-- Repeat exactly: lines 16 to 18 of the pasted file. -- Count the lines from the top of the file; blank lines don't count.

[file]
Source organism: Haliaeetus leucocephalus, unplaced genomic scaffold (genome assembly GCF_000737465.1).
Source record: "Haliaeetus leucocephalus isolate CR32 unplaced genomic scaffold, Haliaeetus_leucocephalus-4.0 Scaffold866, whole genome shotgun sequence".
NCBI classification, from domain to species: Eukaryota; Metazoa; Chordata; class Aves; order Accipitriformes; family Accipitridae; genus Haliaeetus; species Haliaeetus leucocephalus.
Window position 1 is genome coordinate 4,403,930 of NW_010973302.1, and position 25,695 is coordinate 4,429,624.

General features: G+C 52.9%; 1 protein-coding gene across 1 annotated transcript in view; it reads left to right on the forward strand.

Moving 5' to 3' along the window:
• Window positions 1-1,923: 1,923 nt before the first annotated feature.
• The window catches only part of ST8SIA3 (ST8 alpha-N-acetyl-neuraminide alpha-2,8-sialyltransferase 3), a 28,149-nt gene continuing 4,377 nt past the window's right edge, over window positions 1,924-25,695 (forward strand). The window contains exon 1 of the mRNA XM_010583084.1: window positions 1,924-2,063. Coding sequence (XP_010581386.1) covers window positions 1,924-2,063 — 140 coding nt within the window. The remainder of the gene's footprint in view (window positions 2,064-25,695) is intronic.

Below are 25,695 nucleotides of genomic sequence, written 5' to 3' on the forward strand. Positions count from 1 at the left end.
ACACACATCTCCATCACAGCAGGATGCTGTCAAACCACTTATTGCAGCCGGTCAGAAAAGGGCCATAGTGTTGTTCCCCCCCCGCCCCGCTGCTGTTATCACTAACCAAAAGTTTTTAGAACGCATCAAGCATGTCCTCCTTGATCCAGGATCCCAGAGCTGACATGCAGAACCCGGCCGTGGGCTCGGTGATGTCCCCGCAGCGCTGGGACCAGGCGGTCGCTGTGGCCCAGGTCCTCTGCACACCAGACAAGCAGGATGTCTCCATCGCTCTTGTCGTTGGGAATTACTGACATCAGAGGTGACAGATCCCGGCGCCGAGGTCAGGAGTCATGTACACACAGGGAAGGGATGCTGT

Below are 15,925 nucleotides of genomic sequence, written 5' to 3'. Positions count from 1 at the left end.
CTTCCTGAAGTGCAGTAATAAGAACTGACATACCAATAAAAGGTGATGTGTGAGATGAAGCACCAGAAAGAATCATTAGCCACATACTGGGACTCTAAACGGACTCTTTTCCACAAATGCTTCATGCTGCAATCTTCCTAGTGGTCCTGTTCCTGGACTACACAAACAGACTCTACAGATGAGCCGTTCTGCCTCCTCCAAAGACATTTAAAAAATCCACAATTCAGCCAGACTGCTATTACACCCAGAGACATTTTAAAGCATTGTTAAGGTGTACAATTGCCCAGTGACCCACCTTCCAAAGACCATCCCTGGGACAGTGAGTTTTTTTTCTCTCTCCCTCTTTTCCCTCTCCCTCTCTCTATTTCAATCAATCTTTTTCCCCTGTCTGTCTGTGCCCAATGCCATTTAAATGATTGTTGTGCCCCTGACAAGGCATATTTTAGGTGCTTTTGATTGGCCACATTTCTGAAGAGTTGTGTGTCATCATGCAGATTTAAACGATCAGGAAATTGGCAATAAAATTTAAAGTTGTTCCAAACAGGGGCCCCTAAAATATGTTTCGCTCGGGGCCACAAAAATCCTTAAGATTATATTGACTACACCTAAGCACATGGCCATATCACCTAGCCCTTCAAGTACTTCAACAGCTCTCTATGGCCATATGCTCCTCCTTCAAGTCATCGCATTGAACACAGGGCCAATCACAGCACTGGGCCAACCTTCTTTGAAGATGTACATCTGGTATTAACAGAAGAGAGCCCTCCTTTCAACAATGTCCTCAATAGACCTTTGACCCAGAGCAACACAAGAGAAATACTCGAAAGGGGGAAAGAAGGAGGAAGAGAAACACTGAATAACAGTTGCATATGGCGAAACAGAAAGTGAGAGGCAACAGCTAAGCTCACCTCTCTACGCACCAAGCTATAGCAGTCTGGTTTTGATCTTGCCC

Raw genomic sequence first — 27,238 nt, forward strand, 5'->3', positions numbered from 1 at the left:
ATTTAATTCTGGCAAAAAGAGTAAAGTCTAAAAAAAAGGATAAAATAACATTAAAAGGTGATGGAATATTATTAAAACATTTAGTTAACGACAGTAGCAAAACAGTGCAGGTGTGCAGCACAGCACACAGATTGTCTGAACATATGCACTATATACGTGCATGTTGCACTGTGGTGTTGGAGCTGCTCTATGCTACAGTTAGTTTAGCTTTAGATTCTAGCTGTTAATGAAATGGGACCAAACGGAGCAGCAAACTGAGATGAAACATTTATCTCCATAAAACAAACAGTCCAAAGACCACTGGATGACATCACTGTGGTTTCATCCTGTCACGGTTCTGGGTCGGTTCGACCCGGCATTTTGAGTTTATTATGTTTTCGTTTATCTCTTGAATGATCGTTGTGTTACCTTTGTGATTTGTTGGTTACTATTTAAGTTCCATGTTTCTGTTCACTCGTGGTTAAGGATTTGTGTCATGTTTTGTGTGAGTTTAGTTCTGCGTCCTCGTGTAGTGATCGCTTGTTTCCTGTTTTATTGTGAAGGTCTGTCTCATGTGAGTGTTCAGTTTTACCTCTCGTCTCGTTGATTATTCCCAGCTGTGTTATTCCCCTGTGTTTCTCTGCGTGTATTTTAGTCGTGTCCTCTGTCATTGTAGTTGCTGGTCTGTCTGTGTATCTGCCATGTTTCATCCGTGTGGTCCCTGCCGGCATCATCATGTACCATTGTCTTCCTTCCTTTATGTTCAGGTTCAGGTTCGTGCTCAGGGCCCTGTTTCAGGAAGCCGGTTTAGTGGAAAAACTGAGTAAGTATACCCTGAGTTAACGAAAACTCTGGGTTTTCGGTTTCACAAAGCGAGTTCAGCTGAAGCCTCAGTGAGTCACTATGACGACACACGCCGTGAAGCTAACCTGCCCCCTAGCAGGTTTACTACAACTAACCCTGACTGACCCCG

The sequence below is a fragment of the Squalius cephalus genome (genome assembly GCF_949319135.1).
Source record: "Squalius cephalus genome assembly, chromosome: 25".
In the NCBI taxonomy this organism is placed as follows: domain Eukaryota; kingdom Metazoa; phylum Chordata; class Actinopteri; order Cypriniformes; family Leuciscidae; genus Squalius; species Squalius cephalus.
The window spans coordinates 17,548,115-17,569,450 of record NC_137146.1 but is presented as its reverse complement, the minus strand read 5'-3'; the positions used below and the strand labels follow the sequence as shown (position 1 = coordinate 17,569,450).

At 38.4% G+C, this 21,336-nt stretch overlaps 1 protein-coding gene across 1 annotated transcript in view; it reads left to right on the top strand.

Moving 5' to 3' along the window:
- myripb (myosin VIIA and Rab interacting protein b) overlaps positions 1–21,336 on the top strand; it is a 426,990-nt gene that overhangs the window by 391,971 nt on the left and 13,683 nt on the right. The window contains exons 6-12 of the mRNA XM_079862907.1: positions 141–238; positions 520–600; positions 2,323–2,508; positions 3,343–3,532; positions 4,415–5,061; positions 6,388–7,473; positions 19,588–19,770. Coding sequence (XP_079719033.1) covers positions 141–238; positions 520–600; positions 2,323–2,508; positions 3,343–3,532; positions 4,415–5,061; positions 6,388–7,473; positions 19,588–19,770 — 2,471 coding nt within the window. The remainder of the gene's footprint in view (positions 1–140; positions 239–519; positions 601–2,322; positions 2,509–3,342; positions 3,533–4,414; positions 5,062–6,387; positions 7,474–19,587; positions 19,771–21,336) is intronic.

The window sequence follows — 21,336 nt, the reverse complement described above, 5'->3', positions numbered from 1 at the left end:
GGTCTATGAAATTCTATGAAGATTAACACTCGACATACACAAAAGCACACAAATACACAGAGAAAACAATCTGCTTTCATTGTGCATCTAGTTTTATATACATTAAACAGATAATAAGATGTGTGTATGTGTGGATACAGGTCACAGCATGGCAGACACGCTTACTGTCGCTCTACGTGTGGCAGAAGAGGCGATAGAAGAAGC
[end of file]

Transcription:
Source record: "Squalius cephalus genome assembly, chromosome: 25".
In the NCBI taxonomy this organism is placed as follows: domain Eukaryota; kingdom Metazoa; phylum Chordata; class Actinopteri; order Cypriniformes; family Leuciscidae; genus Squalius; species Squalius cephalus.
The window spans coordinates 17,548,115-17,569,450 of record NC_137146.1 but is presented as its reverse complement, the minus strand read 5'-3'; the positions used below and the strand labels follow the sequence as shown (position 1 = coordinate 17,569,450).